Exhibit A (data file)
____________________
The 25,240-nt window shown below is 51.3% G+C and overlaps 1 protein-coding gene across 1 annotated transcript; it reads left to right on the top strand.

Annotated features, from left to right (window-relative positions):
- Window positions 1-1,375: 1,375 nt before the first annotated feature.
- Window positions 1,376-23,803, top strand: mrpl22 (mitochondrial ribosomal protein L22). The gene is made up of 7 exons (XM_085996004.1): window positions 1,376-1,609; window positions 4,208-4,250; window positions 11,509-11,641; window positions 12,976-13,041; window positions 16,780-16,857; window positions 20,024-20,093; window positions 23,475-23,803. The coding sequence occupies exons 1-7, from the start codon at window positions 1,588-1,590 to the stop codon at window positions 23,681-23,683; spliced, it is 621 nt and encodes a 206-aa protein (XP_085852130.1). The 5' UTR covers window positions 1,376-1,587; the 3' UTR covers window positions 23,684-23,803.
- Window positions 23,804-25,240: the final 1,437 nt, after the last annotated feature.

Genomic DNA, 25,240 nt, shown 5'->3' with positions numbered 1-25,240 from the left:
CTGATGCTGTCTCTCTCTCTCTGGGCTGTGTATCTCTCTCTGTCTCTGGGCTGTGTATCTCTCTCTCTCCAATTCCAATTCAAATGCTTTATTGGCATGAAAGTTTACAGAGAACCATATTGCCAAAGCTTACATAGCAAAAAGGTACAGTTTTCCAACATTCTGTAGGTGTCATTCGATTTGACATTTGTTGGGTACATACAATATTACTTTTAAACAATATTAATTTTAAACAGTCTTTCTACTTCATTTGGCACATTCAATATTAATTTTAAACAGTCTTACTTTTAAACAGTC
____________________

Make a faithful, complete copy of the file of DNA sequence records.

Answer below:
The 25,240-nt window shown below is 51.3% G+C and overlaps 1 protein-coding gene across 1 annotated transcript; it reads left to right on the top strand.

Annotated features, from left to right (window-relative positions):
- Window positions 1-1,375: 1,375 nt before the first annotated feature.
- Window positions 1,376-23,803, top strand: mrpl22 (mitochondrial ribosomal protein L22). The gene is made up of 7 exons (XM_085996004.1): window positions 1,376-1,609; window positions 4,208-4,250; window positions 11,509-11,641; window positions 12,976-13,041; window positions 16,780-16,857; window positions 20,024-20,093; window positions 23,475-23,803. The coding sequence occupies exons 1-7, from the start codon at window positions 1,588-1,590 to the stop codon at window positions 23,681-23,683; spliced, it is 621 nt and encodes a 206-aa protein (XP_085852130.1). The 5' UTR covers window positions 1,376-1,587; the 3' UTR covers window positions 23,684-23,803.
- Window positions 23,804-25,240: the final 1,437 nt, after the last annotated feature.

Genomic DNA, 25,240 nt, shown 5'->3' with positions numbered 1-25,240 from the left:
CTGATGCTGTCTCTCTCTCTCTGGGCTGTGTATCTCTCTCTGTCTCTGGGCTGTGTATCTCTCTCTCTCCAATTCCAATTCAAATGCTTTATTGGCATGAAAGTTTACAGAGAACCATATTGCCAAAGCTTACATAGCAAAAAGGTACAGTTTTCCAACATTCTGTAGGTGTCATTCGATTTGACATTTGTTGGGTACATACAATATTACTTTTAAACAATATTAATTTTAAACAGTCTTTCTACTTCATTTGGCACATTCAATATTAATTTTAAACAGTCTTACTTTTAAACAGTC